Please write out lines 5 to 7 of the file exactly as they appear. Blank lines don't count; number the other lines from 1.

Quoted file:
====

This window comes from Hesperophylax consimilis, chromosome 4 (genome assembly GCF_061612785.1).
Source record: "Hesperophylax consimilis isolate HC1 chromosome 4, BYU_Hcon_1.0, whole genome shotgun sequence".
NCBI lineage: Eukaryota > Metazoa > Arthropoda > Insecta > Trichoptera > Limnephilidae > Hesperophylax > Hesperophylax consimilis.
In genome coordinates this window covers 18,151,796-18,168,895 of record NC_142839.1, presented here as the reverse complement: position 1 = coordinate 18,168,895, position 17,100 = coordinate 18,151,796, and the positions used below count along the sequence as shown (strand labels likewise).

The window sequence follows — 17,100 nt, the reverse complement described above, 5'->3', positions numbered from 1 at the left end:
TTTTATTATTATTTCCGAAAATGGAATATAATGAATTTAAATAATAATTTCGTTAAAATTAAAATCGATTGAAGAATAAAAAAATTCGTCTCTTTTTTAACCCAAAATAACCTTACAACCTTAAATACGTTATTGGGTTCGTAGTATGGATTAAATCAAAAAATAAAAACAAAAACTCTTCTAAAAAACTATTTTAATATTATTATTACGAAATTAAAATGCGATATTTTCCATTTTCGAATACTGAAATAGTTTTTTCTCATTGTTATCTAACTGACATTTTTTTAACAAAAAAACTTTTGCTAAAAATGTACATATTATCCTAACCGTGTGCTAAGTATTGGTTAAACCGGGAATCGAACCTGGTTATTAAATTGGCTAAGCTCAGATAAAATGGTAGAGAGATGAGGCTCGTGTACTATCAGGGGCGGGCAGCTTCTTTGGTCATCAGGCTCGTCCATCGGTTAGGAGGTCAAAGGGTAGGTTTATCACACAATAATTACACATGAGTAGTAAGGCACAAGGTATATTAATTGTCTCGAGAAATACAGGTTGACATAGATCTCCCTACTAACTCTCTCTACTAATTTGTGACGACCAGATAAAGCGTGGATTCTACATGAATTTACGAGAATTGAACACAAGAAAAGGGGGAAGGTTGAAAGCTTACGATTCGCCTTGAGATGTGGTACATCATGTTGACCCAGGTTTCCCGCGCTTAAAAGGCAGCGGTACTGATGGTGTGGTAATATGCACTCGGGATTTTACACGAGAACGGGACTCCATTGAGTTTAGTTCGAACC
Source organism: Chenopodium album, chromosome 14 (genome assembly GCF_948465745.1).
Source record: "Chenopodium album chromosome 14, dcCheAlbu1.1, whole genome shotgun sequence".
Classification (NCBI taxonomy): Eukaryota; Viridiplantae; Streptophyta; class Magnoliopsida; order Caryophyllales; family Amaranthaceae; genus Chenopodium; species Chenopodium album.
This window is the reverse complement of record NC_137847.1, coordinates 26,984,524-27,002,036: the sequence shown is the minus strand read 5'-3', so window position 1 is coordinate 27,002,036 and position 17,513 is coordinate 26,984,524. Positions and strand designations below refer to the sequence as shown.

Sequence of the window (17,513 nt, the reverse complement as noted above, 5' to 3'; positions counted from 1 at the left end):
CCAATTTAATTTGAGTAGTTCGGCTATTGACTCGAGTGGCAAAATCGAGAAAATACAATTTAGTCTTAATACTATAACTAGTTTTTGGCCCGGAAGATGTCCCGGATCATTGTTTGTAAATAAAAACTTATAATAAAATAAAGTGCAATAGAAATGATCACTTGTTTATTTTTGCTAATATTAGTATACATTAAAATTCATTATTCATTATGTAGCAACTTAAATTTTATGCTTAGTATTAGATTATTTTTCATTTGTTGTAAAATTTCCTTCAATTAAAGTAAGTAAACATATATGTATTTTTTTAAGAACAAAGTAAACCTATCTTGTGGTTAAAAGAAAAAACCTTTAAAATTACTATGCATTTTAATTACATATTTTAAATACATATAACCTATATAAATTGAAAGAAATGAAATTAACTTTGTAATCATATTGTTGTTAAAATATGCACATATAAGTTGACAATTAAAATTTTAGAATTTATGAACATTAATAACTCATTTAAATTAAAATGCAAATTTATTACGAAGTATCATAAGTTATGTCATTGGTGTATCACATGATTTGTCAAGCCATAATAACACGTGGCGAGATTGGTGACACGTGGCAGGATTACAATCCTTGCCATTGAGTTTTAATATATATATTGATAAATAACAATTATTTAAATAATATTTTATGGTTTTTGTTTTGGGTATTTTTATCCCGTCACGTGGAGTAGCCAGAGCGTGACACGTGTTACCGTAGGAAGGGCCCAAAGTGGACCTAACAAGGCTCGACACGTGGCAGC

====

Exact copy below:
The window sequence follows — 17,100 nt, the reverse complement described above, 5'->3', positions numbered from 1 at the left end:
TTTTATTATTATTTCCGAAAATGGAATATAATGAATTTAAATAATAATTTCGTTAAAATTAAAATCGATTGAAGAATAAAAAAATTCGTCTCTTTTTTAACCCAAAATAACCTTACAACCTTAAATACGTTATTGGGTTCGTAGTATGGATTAAATCAAAAAATAAAAACAAAAACTCTTCTAAAAAACTATTTTAATATTATTATTACGAAATTAAAATGCGATATTTTCCATTTTCGAATACTGAAATAGTTTTTTCTCATTGTTATCTAACTGACATTTTTTTAACAAAAAAACTTTTGCTAAAAATGTACATATTATCCTAACCGTGTGCTAAGTATTGGTTAAACCGGGAATCGAACCTGGTTATTAAATTGGCTAAGCTCAGATAAAATGGTAGAGAGATGAGGCTCGTGTACTATCAGGGGCGGGCAGCTTCTTTGGTCATCAGGCTCGTCCATCGGTTAGGAGGTCAAAGGGTAGGTTTATCACACAATAATTACACATGAGTAGTAAGGCACAAGGTATATTAATTGTCTCGAGAAATACAGGTTGACATAGATCTCCCTACTAACTCTCTCTACTAATTTGTGACGACCAGATAAAGCGTGGATTCTACATGAATTTACGAGAATTGAACACAAGAAAAGGGGGAAGGTTGAAAGCTTACGATTCGCCTTGAGATGTGGTACATCATGTTGACCCAGGTTTCCCGCGCTTAAAAGGCAGCGGTACTGATGGTGTGGTAATATGCACTCGGGATTTTACACGAGAACGGGACTCCATTGAGTTTAGTTCGAACC
Source organism: Chenopodium album, chromosome 14 (genome assembly GCF_948465745.1).